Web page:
“You had better go up to your room, Irene. We are not in a condition to help each other now.”
Mrs. Emerson did not answer, but, rising, left the parlor and went as her husband had suggested. He stood still, listening, until the sound of her steps and the rustle of her garments had died away into silence, when he commenced slowly walking the parlor floor with his head bent down, and continued thus, as if he had forgotten time and place, for over an hour. Then, awakened to consciousness by a sense of dizziness and exhaustion, he laid himself upon a sofa, and, shutting his eyes, tried to arrest the current of his troubled thoughts and sink into sleep and forgetfulness.
FOR such a reception the young wife was wholly unprepared. Suddenly her husband had put on a new character and assumed a right of control against which her sensitive pride and native love of freedom arose in strong rebellion. That she had done wrong in going away she acknowledged to herself, and had acknowledged to him. But he had met confession in a spirit so different from what was anticipated, and showed an aspect so cold, stern, and exacting, that she was bewildered. She did not, however, mistake the meaning of his language. It was plain that she understood the man’s position to be one of dictation and control: we use the stronger aspect in which it was presented to her mind. As to submission, it was not in all her thoughts. Wrung to agony as her heart was, and appalled as she looked, trembling and shrinking into the future, she did not yield a moment to weakness.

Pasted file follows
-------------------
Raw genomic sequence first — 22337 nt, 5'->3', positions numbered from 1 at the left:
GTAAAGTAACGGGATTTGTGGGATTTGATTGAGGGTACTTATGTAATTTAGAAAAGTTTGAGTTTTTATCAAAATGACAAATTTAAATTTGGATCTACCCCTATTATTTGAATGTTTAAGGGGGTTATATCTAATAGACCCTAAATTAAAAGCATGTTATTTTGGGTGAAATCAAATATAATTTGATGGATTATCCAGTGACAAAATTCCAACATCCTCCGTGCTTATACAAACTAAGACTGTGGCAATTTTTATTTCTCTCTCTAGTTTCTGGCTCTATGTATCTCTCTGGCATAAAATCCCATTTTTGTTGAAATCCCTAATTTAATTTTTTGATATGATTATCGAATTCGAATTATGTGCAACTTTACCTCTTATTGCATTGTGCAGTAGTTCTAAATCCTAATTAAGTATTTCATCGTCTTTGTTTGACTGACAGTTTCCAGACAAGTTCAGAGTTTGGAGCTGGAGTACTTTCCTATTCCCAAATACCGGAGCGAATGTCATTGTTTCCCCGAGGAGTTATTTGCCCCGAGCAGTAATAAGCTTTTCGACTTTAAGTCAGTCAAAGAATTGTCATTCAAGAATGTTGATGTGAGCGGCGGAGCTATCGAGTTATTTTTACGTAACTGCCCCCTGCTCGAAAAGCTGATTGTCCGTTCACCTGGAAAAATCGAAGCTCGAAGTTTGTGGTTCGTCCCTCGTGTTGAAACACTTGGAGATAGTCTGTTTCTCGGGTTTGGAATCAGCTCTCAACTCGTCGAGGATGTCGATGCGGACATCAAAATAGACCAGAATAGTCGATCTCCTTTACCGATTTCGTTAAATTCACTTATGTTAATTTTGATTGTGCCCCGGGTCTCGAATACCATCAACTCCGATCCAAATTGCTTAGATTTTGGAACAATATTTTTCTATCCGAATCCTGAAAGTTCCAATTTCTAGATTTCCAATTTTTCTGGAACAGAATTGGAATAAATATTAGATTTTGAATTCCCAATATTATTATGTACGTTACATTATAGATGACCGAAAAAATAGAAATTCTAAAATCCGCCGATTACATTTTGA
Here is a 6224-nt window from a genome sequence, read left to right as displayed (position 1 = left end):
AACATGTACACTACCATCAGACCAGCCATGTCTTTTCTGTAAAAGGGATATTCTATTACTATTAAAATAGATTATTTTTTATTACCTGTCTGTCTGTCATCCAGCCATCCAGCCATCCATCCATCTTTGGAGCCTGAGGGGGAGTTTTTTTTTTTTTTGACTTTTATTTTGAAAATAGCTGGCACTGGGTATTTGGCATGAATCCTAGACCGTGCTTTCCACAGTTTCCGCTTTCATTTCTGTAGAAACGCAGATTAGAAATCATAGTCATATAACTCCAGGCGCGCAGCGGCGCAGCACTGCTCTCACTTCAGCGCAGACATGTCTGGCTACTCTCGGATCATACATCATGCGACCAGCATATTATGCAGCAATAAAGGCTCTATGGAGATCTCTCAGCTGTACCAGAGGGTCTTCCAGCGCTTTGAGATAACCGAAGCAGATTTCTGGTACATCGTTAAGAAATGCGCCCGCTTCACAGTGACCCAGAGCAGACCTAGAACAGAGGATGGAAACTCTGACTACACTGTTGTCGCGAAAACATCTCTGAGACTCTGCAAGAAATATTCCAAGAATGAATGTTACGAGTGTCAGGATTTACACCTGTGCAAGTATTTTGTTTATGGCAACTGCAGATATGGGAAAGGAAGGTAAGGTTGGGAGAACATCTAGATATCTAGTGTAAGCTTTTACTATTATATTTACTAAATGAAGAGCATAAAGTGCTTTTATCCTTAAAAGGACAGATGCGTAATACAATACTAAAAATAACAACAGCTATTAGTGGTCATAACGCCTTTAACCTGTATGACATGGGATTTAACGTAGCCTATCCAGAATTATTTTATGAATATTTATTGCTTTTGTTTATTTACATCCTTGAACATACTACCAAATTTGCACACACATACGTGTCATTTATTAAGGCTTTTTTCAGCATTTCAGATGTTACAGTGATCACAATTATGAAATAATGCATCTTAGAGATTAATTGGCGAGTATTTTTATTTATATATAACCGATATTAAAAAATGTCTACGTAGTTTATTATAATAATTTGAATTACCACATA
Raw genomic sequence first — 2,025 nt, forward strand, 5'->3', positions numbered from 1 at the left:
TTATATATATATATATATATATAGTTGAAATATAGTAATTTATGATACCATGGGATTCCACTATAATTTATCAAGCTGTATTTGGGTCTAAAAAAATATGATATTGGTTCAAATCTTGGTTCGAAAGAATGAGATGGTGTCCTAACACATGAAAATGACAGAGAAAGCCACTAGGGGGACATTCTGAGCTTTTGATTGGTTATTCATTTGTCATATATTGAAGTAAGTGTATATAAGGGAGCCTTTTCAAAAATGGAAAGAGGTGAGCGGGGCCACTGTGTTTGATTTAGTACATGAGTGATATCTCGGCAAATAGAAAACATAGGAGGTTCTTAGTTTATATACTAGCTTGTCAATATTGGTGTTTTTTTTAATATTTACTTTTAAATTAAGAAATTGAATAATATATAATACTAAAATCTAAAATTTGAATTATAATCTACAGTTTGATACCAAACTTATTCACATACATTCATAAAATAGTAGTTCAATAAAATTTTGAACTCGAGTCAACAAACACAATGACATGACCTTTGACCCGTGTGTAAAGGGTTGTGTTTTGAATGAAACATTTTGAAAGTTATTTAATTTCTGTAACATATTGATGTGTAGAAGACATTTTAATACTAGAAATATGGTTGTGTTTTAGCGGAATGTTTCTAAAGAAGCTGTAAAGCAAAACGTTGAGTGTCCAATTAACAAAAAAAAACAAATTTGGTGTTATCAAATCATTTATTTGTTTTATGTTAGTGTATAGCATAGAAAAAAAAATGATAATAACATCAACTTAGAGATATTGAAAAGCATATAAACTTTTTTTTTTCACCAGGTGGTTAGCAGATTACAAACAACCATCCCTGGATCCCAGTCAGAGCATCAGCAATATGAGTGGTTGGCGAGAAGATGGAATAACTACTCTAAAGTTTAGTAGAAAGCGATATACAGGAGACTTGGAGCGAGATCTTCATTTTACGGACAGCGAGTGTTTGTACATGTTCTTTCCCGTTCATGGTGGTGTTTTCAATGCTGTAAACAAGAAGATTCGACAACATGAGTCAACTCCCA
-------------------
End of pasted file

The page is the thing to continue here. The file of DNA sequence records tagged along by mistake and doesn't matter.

Midnight found Irene alone in her chamber. She had flung herself upon a bed when she came up from the parlor, and fallen asleep after an hour of fruitless beating about in her mind. Awaking from a maze of troubled dreams, she started up and gazed, half fearfully, around the dimly-lighted room.
“Where am I?” she asked herself. Some moments elapsed before the painful events of the past few days began to reveal themselves to her consciousness.
“And where is Hartley?” This question followed as soon as all grew clear. Sleep had tranquilized her state, and restored a measure of just perception. Stepping from the bed, she went from the room and passed silently down stairs. A light still burned in the parlor where she had left her husband some hours before, and streamed out through the partly opened door. She stood for some moments, listening, but there was no sound of life within. A sudden fear crept into her heart. Her hand shook as she laid it upon the door and pressed it open. Stepping within, she glanced around with a frightened air.